With all of the go-fast bits squared away, the duo turned their attention to rolling and stopping. The car still utilizes most of the stock Mirage geometry up front, but in the rear Frank and Serge went with a straight axle originally designed for a Honda. The guys at Ken's Kustom Chassis tweaked the trick piece just for the DSM dragster.
Tearing up to 170 mph in less than 9 seconds is a blast, but being able to come back down from that speed in a reasonable amount of space is just as important. The Mirage handles re-entry thanks to four-piston Brake Man calipers clamping on 11-inch rotors in the front and four-piston Aerospace pieces squeezing 10-inch discs in the rear. A pair of Wilwood master cylinders push the car's fluid through stainless braided lines, keeping the pedal firm under Serge's foot.
The car keeps its dragster mindset with skinny Weld Racing 14s in the rear. Mickey Thompson 15x24x4's make sure the car's super stoppers have the traction the car needs to come down from warp speed.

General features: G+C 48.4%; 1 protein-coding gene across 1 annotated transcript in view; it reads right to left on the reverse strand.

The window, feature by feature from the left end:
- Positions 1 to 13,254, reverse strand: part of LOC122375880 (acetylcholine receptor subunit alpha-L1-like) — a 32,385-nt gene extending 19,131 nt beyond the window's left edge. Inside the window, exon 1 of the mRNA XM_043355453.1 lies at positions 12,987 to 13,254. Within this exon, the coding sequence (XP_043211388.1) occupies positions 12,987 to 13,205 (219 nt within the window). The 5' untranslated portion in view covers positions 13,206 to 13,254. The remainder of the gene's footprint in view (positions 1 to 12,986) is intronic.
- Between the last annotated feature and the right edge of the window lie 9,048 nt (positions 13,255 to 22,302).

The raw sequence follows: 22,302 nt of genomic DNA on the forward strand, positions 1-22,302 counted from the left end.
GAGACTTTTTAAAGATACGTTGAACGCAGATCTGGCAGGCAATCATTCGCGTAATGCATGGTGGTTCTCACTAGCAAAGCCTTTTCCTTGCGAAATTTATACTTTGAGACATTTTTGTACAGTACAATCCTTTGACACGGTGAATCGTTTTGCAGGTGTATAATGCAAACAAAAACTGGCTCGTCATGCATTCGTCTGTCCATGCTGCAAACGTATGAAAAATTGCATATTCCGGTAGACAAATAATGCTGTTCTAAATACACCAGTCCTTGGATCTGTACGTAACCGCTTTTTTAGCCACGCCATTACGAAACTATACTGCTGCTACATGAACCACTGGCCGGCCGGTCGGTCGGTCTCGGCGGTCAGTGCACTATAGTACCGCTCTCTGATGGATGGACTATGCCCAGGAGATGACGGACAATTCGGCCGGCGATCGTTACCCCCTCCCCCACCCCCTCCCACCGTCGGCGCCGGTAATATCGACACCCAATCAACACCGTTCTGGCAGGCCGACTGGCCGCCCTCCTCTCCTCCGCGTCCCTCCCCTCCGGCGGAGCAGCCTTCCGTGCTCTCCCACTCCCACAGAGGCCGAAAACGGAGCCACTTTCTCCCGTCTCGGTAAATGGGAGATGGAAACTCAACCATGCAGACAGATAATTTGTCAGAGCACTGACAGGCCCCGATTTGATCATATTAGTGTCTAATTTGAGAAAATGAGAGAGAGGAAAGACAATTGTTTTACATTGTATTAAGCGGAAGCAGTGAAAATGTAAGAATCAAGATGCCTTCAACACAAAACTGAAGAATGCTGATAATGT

In order to shave a few more pounds off of the car's featherweight physique, all of the stock glass was swapped with Lexan. Versa Style in Leval, Canada, handled the custom front clip, and Camo Customs rounded out the exterior work with a Mazda Red and Lamborghini Gray paint scheme.
The whole package is good for a best trap speed of 171 mph at 8.74 seconds. "I'd really like to touch the 7s," Serge says, "but it's a challenge." With a couple of local victories under their belt from the 2007 season, the guys plan to hit as many events as possible this year, including Nopi in New Jersey, a DSM shootout in Ohio, and the Canadian Sport Compact Series. "It's not the fastest car out there," Frank says, "but it's doing OK."
Garret 4202 turbine
Dual TiAL 38mm wastegates
Turbonetics Godzilla blow-off valve
Custom tubular manifold
Custom 3.5-inch exhaust
Aeromotive mechanical fuel pump
Magnus fuel rails
Four primary and six secondary 160 lb/hr injectors
Ross Pistons 10:1 compression ratio
Engine block-honed 0.020 over
Moroso block fill
Moroso transmission cooler
Quaife gear limited-slip differential
Drive Shaft Shop Stage 5 custom-length axles
Custom torque converter: 4,500rpm stall limit
Versa Style custom front clip
Custom full-tube front end wrapped in a fiberglass nose
Camo Customs Mazda Red and Lamborghini Gray paint
Four-piston Brake Man calipers: 11-inch front rotors front
Four-piston Aerospace pieces: 10-inch rear rotors
Wilwood master cylinders
Stainless braided lines
Weld Racing 15x9.25 wheels
Mickey Thompson 15x28x10.4 (front), 15x24x4 (rear)